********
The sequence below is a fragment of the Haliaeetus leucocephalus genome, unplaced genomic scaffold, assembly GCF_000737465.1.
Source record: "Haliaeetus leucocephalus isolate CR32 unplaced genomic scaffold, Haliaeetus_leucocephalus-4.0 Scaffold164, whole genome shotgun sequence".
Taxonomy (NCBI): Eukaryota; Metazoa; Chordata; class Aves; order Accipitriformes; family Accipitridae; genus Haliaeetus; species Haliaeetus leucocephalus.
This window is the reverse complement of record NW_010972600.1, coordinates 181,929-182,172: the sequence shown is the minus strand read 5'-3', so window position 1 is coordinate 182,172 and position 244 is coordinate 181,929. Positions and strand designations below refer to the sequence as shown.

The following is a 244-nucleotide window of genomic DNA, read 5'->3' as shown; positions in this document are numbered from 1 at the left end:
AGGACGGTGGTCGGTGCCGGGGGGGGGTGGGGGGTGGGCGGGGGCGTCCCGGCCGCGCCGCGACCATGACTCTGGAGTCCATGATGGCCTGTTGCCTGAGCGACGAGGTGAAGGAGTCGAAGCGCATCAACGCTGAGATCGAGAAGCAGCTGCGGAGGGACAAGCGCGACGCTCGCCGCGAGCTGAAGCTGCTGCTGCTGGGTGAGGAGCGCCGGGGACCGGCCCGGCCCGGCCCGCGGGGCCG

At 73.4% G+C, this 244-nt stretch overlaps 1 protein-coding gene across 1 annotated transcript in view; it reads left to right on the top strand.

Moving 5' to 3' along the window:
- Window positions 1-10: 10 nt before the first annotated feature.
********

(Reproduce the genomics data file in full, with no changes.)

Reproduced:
The sequence below is a fragment of the Haliaeetus leucocephalus genome, unplaced genomic scaffold, assembly GCF_000737465.1.
Source record: "Haliaeetus leucocephalus isolate CR32 unplaced genomic scaffold, Haliaeetus_leucocephalus-4.0 Scaffold164, whole genome shotgun sequence".
Taxonomy (NCBI): Eukaryota; Metazoa; Chordata; class Aves; order Accipitriformes; family Accipitridae; genus Haliaeetus; species Haliaeetus leucocephalus.
This window is the reverse complement of record NW_010972600.1, coordinates 181,929-182,172: the sequence shown is the minus strand read 5'-3', so window position 1 is coordinate 182,172 and position 244 is coordinate 181,929. Positions and strand designations below refer to the sequence as shown.

The following is a 244-nucleotide window of genomic DNA, read 5'->3' as shown; positions in this document are numbered from 1 at the left end:
AGGACGGTGGTCGGTGCCGGGGGGGGGTGGGGGGTGGGCGGGGGCGTCCCGGCCGCGCCGCGACCATGACTCTGGAGTCCATGATGGCCTGTTGCCTGAGCGACGAGGTGAAGGAGTCGAAGCGCATCAACGCTGAGATCGAGAAGCAGCTGCGGAGGGACAAGCGCGACGCTCGCCGCGAGCTGAAGCTGCTGCTGCTGGGTGAGGAGCGCCGGGGACCGGCCCGGCCCGGCCCGCGGGGCCG

At 73.4% G+C, this 244-nt stretch overlaps 1 protein-coding gene across 1 annotated transcript in view; it reads left to right on the top strand.

Moving 5' to 3' along the window:
- Window positions 1-10: 10 nt before the first annotated feature.